US open: Mixed start to trading following vaccine updates
Wall Street trading began on a mixed note on Friday as Covid-19 cases continued to rise across the country.
As of 1545 BST, the Dow Jones Industrial Average was up 0.76% at 25,901.71 and the S&P 500 was 0.37% firmer at 3,163.66, while the Nasdaq Composite started out the session 0.04% weaker at 10,543.42.
The Dow opened 195.62 points higher on Friday, clawing back some of Thursday's losses that came after the announcement of a fresh record for new coronavirus cases in the US.
Covid-19 related hospitalisations hit a record in the state of Florida, while California's average daily increase also hit an all-time high. With the US reporting 63,000 additional cases, the increased numbers weighed on stocks reliant on the reopening of the economy ahead of the bell.
However, sentiment got a boost at the open after the head of German biotechnology outfit BioNTech said the company would file for regulatory approval of its Covid-19 vaccine before the end of 2020. BioNTech's boss said he believed the filing could take place in December, slightly later than the expected October filing that executives at Pfizer have indicated in recent weeks.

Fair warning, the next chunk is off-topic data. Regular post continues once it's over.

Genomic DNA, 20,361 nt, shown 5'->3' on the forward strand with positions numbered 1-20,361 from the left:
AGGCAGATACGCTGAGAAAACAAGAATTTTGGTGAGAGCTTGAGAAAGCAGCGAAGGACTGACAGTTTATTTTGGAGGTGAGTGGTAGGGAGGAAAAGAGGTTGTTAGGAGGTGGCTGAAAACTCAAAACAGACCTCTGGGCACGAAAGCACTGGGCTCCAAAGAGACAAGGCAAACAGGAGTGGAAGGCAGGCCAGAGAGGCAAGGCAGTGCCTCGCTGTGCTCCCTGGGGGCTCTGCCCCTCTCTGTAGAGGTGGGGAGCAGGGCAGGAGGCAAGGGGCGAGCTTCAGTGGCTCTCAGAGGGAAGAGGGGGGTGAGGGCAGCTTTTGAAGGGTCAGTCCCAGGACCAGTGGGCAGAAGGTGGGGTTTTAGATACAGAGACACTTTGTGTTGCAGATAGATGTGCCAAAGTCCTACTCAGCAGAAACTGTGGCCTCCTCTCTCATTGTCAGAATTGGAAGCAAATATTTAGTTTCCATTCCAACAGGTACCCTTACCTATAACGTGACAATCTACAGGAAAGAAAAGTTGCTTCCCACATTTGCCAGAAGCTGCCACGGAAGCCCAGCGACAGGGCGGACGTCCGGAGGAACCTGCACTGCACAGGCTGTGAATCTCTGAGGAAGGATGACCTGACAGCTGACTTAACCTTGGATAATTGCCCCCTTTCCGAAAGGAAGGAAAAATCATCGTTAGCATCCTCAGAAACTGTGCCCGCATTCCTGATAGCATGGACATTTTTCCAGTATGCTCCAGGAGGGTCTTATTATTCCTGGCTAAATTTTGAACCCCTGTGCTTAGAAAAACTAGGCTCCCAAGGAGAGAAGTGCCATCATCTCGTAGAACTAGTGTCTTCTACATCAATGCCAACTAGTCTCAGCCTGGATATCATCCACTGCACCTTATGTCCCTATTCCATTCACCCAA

Still on the treatment front, Gilead Sciences said its coronavirus treatment candidate, remdesivir, was associated with "an improvement in clinical recovery and a 62% reduction in the risk of mortality" when compared to standard of care.
Losses were also somewhat tempered after Dr Fauci, director of the National Institute of Allergy and Infectious Diseases, revealed that Moderna's coronavirus vaccine candidate would soon enter phase three trials.
Also in focus were comments from presumptive Democratic presidential candidate Joe Biden who said he would end the era of "shareholder capitalism", launching a $700bn economic plan and taking aim at Wall Street.
"During this crisis, Donald Trump has been almost singularly focused on the stock market, the Dow and the Nasdaq. Not you. Not your families," Biden said. "Wall Street bankers and CEOs didn’t build America."
In macro news, producer prices unexpectedly fell in June as the US economy continued to contend with depressed demand as a result of the Covid-19 pandemic. The Labor Department said its producer price index for final demand dropped 0.2% in June after rebounding 0.4% in May - short of the 0.4% expected on the Street.